Tango is not a trademarked name, so the new seedless mandarin probably will be sold under existing grower brand names like Cuties and Delites. Before Christmas, fruit marketed as Cuties and Delites are early ripening Clementine mandarins. At the discretion of a UC-Tango licensee, the Tango, along with other non-UC mandarin selections, will likely be sold as Cuties and Delites when they ripen later this month, but some Tangos will show up in supermarkets and farmer's markets under the Tango name.
"UC Riverside and the Office of Technology Commercialization are most proud of the Tango mandarin," said Craig Sheward, the assistant vice chancellor for technology commercialization. "This seedless mandarin superior in taste and feverishly being sought out by commercial citrus companies and growers is a wonderful example of UCR's world-class citrus breeding program. We believe the success of Tango will bring ripple benefits to California citrus growers and the people of California who have supported this program."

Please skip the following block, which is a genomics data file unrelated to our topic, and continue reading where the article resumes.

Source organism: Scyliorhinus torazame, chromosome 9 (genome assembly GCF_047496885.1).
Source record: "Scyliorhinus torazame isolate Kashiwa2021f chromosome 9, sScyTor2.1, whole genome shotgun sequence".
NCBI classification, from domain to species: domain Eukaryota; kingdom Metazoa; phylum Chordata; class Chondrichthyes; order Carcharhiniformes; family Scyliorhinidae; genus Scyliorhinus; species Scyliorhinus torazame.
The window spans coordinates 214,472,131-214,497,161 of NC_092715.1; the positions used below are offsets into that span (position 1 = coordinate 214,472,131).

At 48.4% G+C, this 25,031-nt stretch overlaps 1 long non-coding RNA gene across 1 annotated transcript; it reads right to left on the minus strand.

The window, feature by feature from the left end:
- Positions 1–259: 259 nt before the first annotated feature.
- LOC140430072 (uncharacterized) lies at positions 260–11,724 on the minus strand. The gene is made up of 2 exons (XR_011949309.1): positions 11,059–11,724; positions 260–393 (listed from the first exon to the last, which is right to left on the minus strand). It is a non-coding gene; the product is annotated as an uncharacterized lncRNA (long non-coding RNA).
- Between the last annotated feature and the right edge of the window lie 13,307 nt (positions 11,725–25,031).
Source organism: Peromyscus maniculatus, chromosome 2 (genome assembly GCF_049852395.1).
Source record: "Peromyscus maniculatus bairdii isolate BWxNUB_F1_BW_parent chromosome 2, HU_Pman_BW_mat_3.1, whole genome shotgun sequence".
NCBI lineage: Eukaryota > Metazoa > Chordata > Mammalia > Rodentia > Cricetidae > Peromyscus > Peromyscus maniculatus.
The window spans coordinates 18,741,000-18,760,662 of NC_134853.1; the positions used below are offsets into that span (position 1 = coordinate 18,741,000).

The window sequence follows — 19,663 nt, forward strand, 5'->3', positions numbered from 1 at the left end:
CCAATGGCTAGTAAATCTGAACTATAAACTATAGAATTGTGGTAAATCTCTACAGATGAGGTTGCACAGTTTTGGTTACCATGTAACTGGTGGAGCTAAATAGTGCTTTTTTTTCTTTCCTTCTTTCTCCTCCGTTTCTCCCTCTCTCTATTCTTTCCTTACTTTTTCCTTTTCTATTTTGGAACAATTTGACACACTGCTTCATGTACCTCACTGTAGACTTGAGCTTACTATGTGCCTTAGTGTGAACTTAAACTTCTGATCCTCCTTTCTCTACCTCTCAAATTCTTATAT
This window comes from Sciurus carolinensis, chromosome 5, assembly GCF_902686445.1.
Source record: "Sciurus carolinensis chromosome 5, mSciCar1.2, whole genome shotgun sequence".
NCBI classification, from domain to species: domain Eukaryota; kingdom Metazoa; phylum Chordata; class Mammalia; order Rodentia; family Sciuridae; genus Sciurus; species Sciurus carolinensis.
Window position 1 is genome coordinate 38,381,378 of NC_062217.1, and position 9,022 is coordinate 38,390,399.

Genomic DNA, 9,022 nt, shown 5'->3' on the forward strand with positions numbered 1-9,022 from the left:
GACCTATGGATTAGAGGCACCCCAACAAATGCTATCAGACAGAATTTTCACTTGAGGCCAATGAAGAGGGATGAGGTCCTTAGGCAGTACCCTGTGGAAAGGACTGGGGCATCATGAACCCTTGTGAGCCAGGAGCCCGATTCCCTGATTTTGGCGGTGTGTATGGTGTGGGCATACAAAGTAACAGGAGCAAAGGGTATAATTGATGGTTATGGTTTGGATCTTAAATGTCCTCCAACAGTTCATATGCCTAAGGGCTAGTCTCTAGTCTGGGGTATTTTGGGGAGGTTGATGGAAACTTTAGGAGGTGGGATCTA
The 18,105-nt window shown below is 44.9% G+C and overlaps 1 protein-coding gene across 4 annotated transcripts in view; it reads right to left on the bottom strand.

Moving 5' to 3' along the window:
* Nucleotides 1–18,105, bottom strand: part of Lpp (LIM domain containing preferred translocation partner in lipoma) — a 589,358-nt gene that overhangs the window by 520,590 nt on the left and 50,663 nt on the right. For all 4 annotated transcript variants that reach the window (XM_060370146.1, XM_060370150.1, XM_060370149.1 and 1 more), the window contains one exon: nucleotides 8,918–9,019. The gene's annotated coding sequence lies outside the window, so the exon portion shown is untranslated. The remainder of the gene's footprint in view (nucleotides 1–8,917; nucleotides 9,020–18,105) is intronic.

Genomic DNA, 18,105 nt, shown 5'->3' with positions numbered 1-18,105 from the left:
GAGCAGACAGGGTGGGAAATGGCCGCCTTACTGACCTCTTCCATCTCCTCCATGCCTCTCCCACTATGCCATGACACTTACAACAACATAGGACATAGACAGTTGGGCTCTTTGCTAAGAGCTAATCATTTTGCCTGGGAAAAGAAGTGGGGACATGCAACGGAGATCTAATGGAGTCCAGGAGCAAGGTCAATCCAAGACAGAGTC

The Tango was made possible by a UC and citrus industry partnership going back nearly 15 years. Roose and staff research associate Timothy Williams began field testing the fruit in 2001. The research and evaluation program was supported by the Citrus Research Board.
UCR has a long tradition in citrus research, with citrus production and development of new varieties being a major focus. The university is home to the University of California Citrus Variety Collection, consisting of two trees each of more than 1,000 different citrus types. Used extensively to solve citrus disease problems and improve commercial varieties, the collection is one of th
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University of California - Riverside